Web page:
Presidential Radio Address - 23 July 2005
THE PRESIDENT: Good morning. Under the Constitution, one of the most consequential decisions a President makes is an appointment to the Supreme Court. This week I was proud to announce my nomination of Judge John Roberts to be the Supreme Court's next Associate Justice. Judge Roberts has a stellar record of achievement. He is a man of sound judgment and the highest integrity. He has the qualities Americans expect in a judge -- experience, wisdom, fairness and civility. He has profound respect for the rule of law and for the liberties guaranteed to every citizen. He will strictly apply the Constitution and laws, not legislate from the bench.
Judge Roberts currently serves on the United States Court of Appeals for the District of Columbia Circuit, which is often considered America's second highest court. He has also served as a top lawyer at the Department of Justice, an attorney in the White House for President Ronald Reagan, and a distinguished advocate in private practice. He gained early experience at the Supreme Court as a law clerk to Justice William Rehnquist. He graduated with high honors from both Harvard College and Harvard Law School. And as a young man growing up in Indiana, he captained his high school football team and worked summers in a steel mill to earn money for college.
One of the highest honors for any lawyer is to argue a case before the Supreme Court. In his extraordinary career, Judge Roberts has argued a remarkable 39 cases before the nation's highest court. He is known by Democrats and Republicans alike as a brilliant thinker, a fair-minded judge, and a decent man. After I nominated Judge Roberts to the Court of Appeals in 2001, a bipartisan group of more than 150 lawyers sent a letter to the Senate Judiciary Committee -- and here is what they wrote: "Although as individuals we reflect a wide spectrum of political party affiliation and ideology, we are united in our belief that John Roberts will be an outstanding federal appeals court judge and should be confirmed by the United States Senate. He is one of the very best and most highly respected appellate lawyers in the nation."
The next step for Judge Roberts is the Senate confirmation process. The process is off to a good start. Since I announced his nomination, Judge Roberts has met with a number of senators from both parties. Democrats and Republicans have expressed their respect for Judge Roberts' qualifications and intellect, just as they did two years ago when they confirmed him to be a federal appeals court judge by unanimous consent.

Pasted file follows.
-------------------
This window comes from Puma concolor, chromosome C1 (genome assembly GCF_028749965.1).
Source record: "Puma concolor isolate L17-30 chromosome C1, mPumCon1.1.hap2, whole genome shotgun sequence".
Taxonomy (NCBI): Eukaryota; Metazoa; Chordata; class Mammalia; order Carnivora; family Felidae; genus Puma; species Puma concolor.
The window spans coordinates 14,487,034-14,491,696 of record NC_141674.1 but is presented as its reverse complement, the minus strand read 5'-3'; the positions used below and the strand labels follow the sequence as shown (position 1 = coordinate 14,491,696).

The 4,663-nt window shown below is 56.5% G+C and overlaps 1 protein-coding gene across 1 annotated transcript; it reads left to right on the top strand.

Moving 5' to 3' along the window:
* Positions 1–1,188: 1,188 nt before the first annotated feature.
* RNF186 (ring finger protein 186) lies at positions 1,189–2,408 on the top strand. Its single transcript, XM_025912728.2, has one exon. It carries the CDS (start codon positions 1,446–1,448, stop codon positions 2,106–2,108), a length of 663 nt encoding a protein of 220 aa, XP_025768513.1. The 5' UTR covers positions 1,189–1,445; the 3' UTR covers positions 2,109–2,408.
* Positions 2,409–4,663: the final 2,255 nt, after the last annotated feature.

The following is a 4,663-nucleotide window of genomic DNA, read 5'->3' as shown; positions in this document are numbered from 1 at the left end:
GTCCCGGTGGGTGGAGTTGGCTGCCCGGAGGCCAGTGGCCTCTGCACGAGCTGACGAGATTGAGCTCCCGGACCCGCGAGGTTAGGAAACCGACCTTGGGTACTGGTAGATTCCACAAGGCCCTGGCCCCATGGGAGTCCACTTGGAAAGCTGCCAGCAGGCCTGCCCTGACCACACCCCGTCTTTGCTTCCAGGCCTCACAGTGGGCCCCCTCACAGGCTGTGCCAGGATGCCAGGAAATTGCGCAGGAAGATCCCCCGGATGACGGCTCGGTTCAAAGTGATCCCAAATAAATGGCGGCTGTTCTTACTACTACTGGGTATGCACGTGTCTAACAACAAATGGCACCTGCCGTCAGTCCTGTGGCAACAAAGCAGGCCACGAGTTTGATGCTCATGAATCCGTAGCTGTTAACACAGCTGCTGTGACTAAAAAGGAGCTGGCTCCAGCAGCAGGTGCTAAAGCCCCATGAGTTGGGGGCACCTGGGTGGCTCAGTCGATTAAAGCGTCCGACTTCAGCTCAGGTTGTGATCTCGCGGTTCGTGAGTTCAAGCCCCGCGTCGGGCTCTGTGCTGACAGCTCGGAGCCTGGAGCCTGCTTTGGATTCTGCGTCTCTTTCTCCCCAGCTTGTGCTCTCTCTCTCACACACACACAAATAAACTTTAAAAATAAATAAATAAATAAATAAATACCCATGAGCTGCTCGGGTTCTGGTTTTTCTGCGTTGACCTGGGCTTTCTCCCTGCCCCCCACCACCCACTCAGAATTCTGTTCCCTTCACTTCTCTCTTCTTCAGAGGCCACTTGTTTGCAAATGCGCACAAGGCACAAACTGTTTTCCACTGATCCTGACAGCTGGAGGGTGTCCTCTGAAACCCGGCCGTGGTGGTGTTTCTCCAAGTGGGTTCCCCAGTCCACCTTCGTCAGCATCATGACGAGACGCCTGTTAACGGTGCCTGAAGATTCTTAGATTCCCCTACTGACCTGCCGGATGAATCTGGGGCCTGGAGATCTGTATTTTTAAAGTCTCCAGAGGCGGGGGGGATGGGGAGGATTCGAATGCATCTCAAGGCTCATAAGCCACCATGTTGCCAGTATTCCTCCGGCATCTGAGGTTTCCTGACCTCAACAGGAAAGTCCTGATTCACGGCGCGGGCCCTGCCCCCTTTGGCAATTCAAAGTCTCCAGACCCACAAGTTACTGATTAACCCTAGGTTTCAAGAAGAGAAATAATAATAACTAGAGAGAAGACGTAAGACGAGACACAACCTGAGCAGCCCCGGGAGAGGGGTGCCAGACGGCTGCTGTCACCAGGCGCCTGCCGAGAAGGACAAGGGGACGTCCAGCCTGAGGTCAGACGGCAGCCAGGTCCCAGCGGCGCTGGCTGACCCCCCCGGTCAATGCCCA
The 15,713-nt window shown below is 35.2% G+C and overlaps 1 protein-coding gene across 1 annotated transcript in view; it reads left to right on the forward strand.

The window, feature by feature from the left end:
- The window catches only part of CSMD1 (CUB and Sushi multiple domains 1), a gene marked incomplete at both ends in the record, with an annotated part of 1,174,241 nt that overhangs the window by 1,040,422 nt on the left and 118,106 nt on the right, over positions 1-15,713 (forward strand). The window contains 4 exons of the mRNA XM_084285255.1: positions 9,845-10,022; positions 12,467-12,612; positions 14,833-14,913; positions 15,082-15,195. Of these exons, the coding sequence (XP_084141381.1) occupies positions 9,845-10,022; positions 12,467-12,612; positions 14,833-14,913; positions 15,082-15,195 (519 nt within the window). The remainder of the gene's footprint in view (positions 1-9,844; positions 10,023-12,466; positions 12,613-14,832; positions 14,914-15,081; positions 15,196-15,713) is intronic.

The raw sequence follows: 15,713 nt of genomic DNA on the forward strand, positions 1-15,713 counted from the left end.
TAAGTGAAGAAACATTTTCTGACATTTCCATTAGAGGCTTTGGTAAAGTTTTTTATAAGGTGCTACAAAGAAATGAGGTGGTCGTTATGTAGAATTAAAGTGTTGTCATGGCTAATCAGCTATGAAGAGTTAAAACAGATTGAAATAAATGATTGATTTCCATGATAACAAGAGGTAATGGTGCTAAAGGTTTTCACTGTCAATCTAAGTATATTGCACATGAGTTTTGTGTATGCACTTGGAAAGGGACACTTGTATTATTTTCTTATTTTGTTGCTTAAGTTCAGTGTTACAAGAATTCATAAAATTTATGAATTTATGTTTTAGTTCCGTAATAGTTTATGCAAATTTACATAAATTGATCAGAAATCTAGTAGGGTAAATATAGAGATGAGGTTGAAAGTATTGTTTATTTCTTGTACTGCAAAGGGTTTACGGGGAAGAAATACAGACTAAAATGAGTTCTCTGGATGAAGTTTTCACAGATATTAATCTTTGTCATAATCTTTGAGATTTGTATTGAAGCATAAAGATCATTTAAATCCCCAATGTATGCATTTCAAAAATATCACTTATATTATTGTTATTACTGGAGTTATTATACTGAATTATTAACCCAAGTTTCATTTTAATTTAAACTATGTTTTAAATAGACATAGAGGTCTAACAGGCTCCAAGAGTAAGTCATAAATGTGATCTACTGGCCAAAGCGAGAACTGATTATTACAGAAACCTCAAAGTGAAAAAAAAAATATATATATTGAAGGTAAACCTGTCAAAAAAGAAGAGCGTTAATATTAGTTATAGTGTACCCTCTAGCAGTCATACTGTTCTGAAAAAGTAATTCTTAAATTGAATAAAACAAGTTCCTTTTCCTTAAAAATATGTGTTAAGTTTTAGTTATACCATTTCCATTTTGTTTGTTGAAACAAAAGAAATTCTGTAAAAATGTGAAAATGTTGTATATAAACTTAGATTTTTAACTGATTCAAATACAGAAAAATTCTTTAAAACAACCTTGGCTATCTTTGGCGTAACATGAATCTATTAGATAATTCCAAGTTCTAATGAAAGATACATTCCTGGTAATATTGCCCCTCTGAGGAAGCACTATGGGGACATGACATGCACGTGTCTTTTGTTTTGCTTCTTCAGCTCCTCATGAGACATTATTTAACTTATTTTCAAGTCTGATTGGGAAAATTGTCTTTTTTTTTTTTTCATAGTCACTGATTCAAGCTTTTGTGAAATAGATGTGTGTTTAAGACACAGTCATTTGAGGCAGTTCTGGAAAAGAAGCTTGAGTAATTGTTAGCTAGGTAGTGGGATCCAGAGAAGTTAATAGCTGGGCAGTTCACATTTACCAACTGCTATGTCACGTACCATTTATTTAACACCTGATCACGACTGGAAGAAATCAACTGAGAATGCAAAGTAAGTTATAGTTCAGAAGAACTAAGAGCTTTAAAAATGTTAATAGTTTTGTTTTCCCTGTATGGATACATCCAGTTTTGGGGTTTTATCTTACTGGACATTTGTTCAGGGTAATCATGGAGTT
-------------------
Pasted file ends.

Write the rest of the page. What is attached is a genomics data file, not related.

In the weeks ahead, the Senate will have an opportunity to rise above partisanship. I've spoken to Senate Majority Leader Frist and Minority Leader Reid, as well as Chairman and Ranking Member of the Judiciary Committee, Senators Specter and Leahy. These senators share my goal of an orderly and dignified confirmation process, and it is important that Judge Roberts be confirmed before the Court reconvenes on October the 3rd.
President Clinton's two appointments to the Supreme Court proved that the Senate can conduct a thorough review and vote on a nominee within a reasonable timetable. Justice Ruth Bader Ginsburg was confirmed 42 days after the President submitted her nomination, and Justice Stephen Breyer was confirmed 73 days after his nomination was submitted. In both cases, Democrats and Republicans helped move the process forward promptly and voted to confirm the justices, despite significant philosophical differences.
America is fortunate to have a man of such wisdom and intellectual strength willing to serve our country. I'm grateful to Judge Roberts' wife, Jane, and their two children, Jack and Josie, and I look forward to the Senate voting to confirm Judge John Roberts as 109th justice of the Supreme Court of the United States.
Thank you for listening.
This work is in the public domain in the United States because it is a work of the United States federal government (see 17 U.S.C. 105).